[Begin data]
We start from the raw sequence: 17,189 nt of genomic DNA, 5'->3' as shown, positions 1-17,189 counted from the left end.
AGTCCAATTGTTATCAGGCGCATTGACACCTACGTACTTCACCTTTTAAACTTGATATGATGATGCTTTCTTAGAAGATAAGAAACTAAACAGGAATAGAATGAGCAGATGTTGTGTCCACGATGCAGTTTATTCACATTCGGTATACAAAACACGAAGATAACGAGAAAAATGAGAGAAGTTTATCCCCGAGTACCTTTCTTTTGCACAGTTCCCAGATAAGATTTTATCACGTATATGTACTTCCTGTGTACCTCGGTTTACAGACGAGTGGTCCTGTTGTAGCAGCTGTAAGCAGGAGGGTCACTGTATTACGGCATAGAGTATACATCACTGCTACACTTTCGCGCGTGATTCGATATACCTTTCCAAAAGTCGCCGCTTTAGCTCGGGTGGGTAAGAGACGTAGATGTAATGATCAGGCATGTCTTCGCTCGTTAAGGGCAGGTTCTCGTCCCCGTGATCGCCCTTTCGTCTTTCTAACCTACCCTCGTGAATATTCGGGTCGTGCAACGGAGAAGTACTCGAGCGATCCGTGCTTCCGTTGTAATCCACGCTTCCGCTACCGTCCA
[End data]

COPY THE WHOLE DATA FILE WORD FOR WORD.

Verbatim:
We start from the raw sequence: 17,189 nt of genomic DNA, 5'->3' as shown, positions 1-17,189 counted from the left end.
AGTCCAATTGTTATCAGGCGCATTGACACCTACGTACTTCACCTTTTAAACTTGATATGATGATGCTTTCTTAGAAGATAAGAAACTAAACAGGAATAGAATGAGCAGATGTTGTGTCCACGATGCAGTTTATTCACATTCGGTATACAAAACACGAAGATAACGAGAAAAATGAGAGAAGTTTATCCCCGAGTACCTTTCTTTTGCACAGTTCCCAGATAAGATTTTATCACGTATATGTACTTCCTGTGTACCTCGGTTTACAGACGAGTGGTCCTGTTGTAGCAGCTGTAAGCAGGAGGGTCACTGTATTACGGCATAGAGTATACATCACTGCTACACTTTCGCGCGTGATTCGATATACCTTTCCAAAAGTCGCCGCTTTAGCTCGGGTGGGTAAGAGACGTAGATGTAATGATCAGGCATGTCTTCGCTCGTTAAGGGCAGGTTCTCGTCCCCGTGATCGCCCTTTCGTCTTTCTAACCTACCCTCGTGAATATTCGGGTCGTGCAACGGAGAAGTACTCGAGCGATCCGTGCTTCCGTTGTAATCCACGCTTCCGCTACCGTCCA